Friday, February 11, 2011
Braised Leeks with Goat's Cheese
I know, I know, this is the second braised leeks recipe I have posted. And since I swore that the first one was so delicious, why on earth would I try another one? Because this is just as delicious, that's why. This recipe is adapted from Yotam Ottolenghi, who is known for doing all sorts of good and right things with food.
I was intrigued by this recipe because it seems to do the exact opposite of the other braised leeks recipe: simmering the leeks in liquid before braising them. The result is a softer, much sweeter leek. The sauce that is made from all the leftover juices is decadent and makes the dish. Unfortunately, the nice charred taste you get from roasting the leeks first before simmering them is lost, but still, this recipe is wonderful as a chicken side dish (see next post) and hey, who are you to turn down anything with goat's cheese? I certainly can't.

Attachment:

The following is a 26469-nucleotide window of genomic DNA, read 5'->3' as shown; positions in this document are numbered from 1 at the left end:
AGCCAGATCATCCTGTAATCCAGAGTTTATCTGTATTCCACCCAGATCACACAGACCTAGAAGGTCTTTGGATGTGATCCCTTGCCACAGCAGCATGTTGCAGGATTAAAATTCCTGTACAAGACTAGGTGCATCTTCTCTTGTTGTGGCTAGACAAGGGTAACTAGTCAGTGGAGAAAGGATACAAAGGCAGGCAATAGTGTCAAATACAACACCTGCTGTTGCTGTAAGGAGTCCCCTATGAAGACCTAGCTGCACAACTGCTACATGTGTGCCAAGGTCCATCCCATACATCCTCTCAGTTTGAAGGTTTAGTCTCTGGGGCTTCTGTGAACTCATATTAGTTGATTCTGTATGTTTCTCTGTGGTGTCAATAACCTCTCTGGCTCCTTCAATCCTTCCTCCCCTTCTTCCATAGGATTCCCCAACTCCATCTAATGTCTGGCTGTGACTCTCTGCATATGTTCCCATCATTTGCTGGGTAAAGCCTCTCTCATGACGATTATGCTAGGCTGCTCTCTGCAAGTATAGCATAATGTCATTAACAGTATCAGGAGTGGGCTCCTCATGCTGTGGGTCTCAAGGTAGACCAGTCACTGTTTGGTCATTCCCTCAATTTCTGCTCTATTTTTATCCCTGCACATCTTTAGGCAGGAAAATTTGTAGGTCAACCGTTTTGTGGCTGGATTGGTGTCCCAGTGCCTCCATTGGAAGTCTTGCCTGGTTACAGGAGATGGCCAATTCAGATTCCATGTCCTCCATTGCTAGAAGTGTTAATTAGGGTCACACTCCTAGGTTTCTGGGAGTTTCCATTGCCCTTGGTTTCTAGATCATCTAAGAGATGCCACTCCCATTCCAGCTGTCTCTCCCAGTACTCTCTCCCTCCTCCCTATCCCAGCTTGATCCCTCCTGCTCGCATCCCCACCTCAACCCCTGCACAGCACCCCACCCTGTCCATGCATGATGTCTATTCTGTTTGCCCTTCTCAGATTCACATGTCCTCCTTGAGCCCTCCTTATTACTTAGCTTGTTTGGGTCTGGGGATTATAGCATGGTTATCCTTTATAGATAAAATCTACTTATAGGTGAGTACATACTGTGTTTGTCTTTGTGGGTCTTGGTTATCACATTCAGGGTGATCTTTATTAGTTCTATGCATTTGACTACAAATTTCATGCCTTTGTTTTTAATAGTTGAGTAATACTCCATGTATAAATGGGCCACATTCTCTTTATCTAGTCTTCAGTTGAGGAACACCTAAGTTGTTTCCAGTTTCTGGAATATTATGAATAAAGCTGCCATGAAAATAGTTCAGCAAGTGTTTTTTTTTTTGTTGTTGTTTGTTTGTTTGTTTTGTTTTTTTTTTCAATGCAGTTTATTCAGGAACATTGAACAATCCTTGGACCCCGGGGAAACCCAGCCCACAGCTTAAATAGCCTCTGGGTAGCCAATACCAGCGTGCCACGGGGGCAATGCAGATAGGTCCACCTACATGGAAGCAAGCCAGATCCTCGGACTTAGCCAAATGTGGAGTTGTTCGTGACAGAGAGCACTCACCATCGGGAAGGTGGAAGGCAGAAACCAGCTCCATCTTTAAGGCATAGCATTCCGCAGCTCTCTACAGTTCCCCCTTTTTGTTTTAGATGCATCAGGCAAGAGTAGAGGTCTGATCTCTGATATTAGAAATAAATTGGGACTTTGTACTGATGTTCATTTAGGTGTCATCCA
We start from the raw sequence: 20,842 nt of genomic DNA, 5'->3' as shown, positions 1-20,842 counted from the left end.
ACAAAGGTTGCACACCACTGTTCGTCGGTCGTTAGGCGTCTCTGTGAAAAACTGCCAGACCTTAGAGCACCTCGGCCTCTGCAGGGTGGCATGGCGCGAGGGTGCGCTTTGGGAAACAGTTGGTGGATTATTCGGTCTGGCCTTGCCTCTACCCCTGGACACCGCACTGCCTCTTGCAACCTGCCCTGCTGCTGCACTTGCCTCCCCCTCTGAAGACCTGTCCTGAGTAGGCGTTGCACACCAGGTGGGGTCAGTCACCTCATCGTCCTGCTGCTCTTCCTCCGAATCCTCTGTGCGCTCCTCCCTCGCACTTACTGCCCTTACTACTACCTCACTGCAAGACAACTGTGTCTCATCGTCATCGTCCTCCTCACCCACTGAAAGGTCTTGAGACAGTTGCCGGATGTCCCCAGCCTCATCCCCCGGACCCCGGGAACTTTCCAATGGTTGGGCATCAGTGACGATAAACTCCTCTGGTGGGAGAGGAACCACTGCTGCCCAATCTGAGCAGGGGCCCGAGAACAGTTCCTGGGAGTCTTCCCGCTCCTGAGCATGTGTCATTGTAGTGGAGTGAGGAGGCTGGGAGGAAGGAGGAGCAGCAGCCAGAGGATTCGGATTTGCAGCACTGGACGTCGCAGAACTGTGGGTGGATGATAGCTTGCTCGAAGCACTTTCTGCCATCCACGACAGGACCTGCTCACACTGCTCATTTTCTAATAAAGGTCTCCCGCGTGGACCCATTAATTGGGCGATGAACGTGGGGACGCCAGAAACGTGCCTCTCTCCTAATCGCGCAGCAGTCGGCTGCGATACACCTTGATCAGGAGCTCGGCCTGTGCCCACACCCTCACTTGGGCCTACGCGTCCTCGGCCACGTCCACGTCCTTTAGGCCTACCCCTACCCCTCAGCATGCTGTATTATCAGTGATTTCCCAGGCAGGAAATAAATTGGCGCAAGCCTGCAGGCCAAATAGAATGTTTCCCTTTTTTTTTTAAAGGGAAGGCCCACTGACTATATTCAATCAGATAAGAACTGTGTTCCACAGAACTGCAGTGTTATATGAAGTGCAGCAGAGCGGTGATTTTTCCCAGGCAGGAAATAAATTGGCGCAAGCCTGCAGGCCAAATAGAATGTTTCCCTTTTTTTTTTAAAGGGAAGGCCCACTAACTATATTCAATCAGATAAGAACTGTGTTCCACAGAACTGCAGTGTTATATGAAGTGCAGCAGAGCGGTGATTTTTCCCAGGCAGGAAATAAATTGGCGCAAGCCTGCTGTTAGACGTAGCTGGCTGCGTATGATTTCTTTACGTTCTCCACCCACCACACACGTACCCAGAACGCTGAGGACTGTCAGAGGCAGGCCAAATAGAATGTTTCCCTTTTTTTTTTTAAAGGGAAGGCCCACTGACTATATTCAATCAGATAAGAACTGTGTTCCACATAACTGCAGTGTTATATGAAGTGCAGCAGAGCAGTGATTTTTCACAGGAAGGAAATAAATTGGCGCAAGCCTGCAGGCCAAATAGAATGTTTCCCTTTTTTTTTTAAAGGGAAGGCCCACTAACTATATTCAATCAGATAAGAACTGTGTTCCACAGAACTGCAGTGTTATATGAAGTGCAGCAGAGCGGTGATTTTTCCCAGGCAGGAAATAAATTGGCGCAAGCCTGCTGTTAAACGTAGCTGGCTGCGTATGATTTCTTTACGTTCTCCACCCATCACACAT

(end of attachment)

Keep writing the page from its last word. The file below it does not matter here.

Note: The original recipe called for goat's curd. Now, you may live on a farm and have easy access to this. I don't. So goat's cheese it was, and it scrumptious. The curd will just have to wait.
8 long, thin leeks
2 bay leaves
2 garlic cloves, peeled and thinly sliced
200ml dry white wine
3 tbsp olive oil
Salt and black pepper
½ small red onion, peeled and finely chopped
1 tbsp cider vinegar
2½ tsp sugar
3 tbsp sunflower oil
100g goat's cheese
First prepare the leeks. Discard the green part, then cut each leek widthways into two, each about 10cm long, and wash.
Lay the leeks in a large, shallow pan, add the bay leaves and garlic, and pour in the wine, olive oil and water, so the leeks are half-covered in liquid.
Season, then simmer gently for anywhere between 30 minutes and an hour (I did this for no longer than 30 minutes), turning the leeks a few times during cooking, until a knife can be inserted through the middle without any resistance.
Once tender, use a slotted spoon to transfer the leeks to a plate and set aside. Strain the liquid into a small pan and reduce over a high heat until you are left with two tablespoons of sauce. Remove from the heat, add the onion, currants, vinegar and sugar, and season. Set aside so the onion and currants soften in the residual heat while you finish off the leeks.
Heat the sunflower oil in a large frying pan and fry the leek pieces for a couple of minutes a side, until lightly golden. Place on a plate and leave to cool to room temperature.
To serve, divide the leeks between four plates. Top with small chunks of goat's curd, followed by the onion and currant dressing.